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COVID-19 vaccine conspiracy theories can have deadly consequences, says columnist

Xinhua | Updated: 2021-08-01 09:58
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People get vaccinated against COVID-19 at a vaccination spot in Kangding City, Tibetan Autonomous Prefecture of Garze, Southwest China's Sichuan province, July 27, 2021. [Photo/Xinhua]

CAIRO - Conspiracy theories related to the origin of the COVID-19 pandemic and the use of vaccines "can have deadly consequences" as humanity struggles to keep the virus at bay, said a columnist in a recent article.

Ahmed Mahdi, a political science lecturer at the British University in Egypt, wrote in an article titled "Vaccination conspiracy theories: The goofy, the sad, and the useful" that pandemic conspiracy theories dismiss science in favor of some extreme, outlandish claims. Acceptance of such theories and acting upon them "may actually cause a delay in eradicating the virus."

The article, recently published by Al-Ahram Weekly, a popular weekly English version of Egypt's state-run Al-Ahram newspaper, said that such theories could trigger doubts from the public over the effectiveness, or even the very purpose, of the vaccines targeting the disease.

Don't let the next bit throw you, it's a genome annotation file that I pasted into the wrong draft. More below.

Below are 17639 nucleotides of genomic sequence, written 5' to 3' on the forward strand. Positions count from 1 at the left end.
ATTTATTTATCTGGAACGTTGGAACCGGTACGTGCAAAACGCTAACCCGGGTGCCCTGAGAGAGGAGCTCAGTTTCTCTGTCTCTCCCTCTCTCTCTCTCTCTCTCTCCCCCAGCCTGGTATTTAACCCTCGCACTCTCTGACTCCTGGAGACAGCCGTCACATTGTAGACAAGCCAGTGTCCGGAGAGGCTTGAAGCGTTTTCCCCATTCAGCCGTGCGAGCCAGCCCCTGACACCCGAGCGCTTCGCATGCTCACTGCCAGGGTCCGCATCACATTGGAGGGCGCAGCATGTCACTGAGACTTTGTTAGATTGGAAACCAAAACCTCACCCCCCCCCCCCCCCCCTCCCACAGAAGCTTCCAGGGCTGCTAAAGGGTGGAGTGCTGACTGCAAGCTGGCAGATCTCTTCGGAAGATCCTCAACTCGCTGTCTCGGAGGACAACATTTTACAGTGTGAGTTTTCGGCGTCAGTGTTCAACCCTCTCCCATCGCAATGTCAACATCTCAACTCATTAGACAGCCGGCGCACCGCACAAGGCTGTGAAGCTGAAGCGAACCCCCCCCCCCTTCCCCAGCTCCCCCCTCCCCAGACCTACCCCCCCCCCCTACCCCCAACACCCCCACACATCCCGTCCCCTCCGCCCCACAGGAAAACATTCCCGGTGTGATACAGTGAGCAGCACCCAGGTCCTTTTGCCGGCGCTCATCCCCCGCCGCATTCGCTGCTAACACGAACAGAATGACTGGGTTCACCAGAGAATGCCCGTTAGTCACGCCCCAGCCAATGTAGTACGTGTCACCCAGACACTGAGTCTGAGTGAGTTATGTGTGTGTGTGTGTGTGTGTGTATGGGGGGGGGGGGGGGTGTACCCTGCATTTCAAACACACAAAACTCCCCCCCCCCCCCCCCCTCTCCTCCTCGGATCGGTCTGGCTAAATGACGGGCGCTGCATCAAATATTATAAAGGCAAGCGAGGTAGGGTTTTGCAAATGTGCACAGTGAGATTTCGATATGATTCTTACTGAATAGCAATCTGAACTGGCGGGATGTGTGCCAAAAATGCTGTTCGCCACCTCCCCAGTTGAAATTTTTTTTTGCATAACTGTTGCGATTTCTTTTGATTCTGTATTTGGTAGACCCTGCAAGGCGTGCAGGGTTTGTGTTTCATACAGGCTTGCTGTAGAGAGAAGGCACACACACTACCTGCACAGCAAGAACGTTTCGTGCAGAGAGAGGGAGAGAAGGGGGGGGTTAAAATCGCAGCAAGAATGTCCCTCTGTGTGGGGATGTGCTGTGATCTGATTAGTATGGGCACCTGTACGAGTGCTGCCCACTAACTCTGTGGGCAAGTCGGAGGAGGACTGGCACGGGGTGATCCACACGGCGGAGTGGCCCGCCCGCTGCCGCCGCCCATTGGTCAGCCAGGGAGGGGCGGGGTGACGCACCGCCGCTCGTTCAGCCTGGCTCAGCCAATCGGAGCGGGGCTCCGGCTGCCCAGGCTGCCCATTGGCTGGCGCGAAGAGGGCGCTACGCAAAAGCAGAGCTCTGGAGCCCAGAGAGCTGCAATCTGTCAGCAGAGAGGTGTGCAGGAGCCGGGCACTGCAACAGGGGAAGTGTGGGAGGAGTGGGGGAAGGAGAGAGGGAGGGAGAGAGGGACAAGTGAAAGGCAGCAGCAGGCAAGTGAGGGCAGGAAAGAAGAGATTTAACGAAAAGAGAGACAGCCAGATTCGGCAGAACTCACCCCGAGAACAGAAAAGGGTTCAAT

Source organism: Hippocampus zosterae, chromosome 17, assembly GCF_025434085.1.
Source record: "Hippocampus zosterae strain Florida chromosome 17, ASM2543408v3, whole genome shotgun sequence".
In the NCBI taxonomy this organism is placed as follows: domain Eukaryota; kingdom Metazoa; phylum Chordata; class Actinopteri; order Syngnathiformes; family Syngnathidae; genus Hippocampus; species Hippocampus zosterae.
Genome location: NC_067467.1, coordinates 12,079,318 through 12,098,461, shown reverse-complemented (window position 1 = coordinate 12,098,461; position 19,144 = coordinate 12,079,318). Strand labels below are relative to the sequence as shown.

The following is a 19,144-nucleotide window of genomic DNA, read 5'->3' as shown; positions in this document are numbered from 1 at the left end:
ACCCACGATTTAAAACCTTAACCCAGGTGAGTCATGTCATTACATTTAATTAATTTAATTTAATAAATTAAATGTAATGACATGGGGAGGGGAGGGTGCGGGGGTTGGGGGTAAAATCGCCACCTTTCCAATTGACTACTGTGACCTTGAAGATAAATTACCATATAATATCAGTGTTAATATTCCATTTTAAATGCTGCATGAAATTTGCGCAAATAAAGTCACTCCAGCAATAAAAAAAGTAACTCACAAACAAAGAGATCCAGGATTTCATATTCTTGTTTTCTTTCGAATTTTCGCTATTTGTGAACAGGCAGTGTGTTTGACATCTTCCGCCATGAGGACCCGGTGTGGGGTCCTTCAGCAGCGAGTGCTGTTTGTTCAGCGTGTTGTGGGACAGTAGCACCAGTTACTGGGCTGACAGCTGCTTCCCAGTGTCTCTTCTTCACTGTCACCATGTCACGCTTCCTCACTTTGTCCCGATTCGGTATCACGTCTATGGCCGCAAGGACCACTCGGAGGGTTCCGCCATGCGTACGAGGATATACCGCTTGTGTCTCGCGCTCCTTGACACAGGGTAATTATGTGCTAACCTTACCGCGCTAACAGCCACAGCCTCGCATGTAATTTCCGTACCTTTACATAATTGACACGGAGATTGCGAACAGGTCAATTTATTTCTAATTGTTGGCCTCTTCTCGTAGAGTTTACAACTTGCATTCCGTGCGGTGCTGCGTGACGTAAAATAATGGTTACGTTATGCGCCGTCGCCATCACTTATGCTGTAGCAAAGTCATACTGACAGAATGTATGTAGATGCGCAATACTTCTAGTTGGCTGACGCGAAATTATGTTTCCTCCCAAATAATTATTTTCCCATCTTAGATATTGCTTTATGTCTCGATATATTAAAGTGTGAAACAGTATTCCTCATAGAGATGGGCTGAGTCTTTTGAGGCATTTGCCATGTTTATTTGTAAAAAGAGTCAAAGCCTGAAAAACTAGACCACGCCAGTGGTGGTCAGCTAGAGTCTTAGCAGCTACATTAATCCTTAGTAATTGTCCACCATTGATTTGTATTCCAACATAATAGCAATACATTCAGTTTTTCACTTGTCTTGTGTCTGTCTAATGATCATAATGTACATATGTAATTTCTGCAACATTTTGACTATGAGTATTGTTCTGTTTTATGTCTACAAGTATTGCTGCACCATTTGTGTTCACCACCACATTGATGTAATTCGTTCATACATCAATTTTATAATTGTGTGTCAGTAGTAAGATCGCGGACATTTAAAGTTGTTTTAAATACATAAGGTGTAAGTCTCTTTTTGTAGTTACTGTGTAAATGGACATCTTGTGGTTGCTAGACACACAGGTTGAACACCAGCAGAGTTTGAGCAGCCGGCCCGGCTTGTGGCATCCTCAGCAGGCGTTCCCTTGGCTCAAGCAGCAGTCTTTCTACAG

The "goofy" conspiracy theories lack solid scientific evidence, but could mislead those who believe in them and mislead society in general, said Mahdi, who is also a member of the Egyptian Council for Foreign Affairs, warning that the theories could delay acceptance of medical treatment for the disease.

Such conspiracy theories have led to the rise of anti-vaccination groups and caused "vaccine hesitation" or fears in several countries in the West and across the world, according to the writer.

Some social media websites and influencers also play a role in circulating these "sad theories" among millions of people who take them for granted "without questioning or double-checking," the article added.

Mahdi recommends people verify any bit of information they consume about the virus, including in his own article.

"I think that this would be a good first step for all of us to combat conspiracy theories based on rumors and myths instead of science and facts," he said.

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